Why Freelance Web Designers Need To Adjust To A Changing Market For Their Services

Will the web design industry become extinct? Will it one day no longer exist? If you’re currently a freelance web designer, will there come a day soon when there’s less work for you, or worse, none at all?

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It sounds far fetched, but it’s a serious question that should scare many in the web design industry, especially freelancers. The market we serve is a changing market and we need to adjust with it.

The last few weeks I’ve talked about the profession of web design. I talked about the overwhelming pace of technological change and I asked if your age determines how successful you can be. I started a short series on what I would tell my younger self when getting started. And I even talked about how people (our clients) hold an incorrect perception of design and consequently don’t see all the value we provide.

A recent article by Jason Santa Maria makes a point, I’ve made here before. He was talking about technology and wondering if advances in technology might make designers irrelevant. This might seem like a downer for a topic, but I do have some positive thoughts along the way about what I think this ultimately means.

Adjust or Find Yourself Out of Work

I do think a significant part of the industry could find itself out of work in the coming years if it doesn’t adjust its current practices.

Do-it-Yourself site builders and services like Squarespace have always been good enough for some people. Remember GeoCities? These services have historically been less than what you can get with custom design. They resulted in poor code and offer limited access to site files, but they were good enough for some.

That was then. DIY and hosted services have gotten a lot better, certainly good enough for many people I currently call clients. Neither will be as good as a custom design, but within a few years time, I expect the typical person wanting a website, will have more than enough tools to create a good enough site with a few button clicks.

The low end of the market is going to replace designers with turnkey and DIY solutions. It doesn’t mean web designers won’t be able to find work, but we’ll likely need to specialize more and add extra services. Instead of offering web design services alone it might be.

  • web design + seo
  • web design + marketing
  • web design + copywriting
  • web design + conversion optimization

At the high end are larger organizations. Those that understand the value of design will want custom work, but they’ll likely hire internally. When they hire out it’ll be to larger well known agencies and not freelancers.

The Low End of the Market

Again, freelancers are mainly serving the low end of the market. We build sites for less than $10k (£4k). I know I’ve built some reasonably sized sites and have built sites with some complex functionality, but most have been relatively simple. I create them for 1–3 person micro-businesses.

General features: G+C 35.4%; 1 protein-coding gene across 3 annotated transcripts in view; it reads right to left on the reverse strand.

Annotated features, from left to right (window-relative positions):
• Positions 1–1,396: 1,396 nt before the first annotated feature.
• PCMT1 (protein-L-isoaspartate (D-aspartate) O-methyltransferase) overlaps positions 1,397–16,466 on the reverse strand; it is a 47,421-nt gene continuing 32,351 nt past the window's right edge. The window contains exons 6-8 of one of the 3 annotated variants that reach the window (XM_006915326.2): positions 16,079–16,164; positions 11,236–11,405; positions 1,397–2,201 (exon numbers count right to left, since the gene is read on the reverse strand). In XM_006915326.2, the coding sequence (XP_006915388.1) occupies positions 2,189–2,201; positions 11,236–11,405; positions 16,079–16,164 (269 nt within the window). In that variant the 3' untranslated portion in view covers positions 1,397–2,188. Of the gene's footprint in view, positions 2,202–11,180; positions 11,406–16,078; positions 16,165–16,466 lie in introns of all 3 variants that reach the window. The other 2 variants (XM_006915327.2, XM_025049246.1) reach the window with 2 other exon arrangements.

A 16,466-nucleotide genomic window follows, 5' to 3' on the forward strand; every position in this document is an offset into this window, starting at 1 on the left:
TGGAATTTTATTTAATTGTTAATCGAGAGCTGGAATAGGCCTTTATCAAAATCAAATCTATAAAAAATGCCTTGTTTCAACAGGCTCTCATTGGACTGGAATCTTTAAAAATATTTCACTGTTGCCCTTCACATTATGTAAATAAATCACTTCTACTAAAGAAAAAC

Perhaps I’m only thinking of my own clients, but I suspect my situation is similar to that of most freelance web designers. We typically work on smaller projects at the low end of the market.

The majority of these clients will be able to find alternatives to hiring a designer. They have options beyond hiring you or me. Some will never go for the DIY option, but many more will. Remember that most people don’t see the value of design and the alternatives are already good enough and getting better.

The Shrinking Middle

Most of the people we consider clients won’t need a custom designed site or even a customized theme. They’ll be more concerned with the overall price than the value of something they don’t always recognize. It’s hard to differentiate yourself when your value isn’t recognized.

Many will eventually move on to customizing a generic theme. Some will move on to a fully custom solution. But they’ll do so less and less. Most will be fine with a more generic solution that works well enough and doesn’t cost much.

Those that push for more will want to hire designers who offer more than most of us currently do. It’s not that we don’t offer value now. It’s that much of the value we bring isn’t entirely understood by our clients. We’re seen more as a commodity than we should be.

We need to bring more to the table to increase the perception of the value we add to a project. Unfortunately our design skills won’t be enough to differentiate us. We’ll need the seo or marketing or copywriting or whatever. We’ll need to specialize and apply in-depth knowledge to specific industries.

If You Can’t Beat Them, Serve Them

Another option is to continue to serve the low end by building the more generic solutions they’ll be using. It’s a different design problem to solve. How do you design for many instead of one? How do you design more generically and flexibly? It’s moving your design up a level in abstraction.

I can easily see a future where freelance custom design isn’t in demand all that much. Clients will have moved either higher in the market requiring additional services or lower in in the market where lower-cost options are the norm.

It isn’t hard to see today’s freelance market shrinking in the near future. It may seem crazy. How can we not have web designers with so many websites, after all? Then again content management systems reduced the need for some development work. The price for a shopping cart went from thousands of dollars to free in just a couple of years.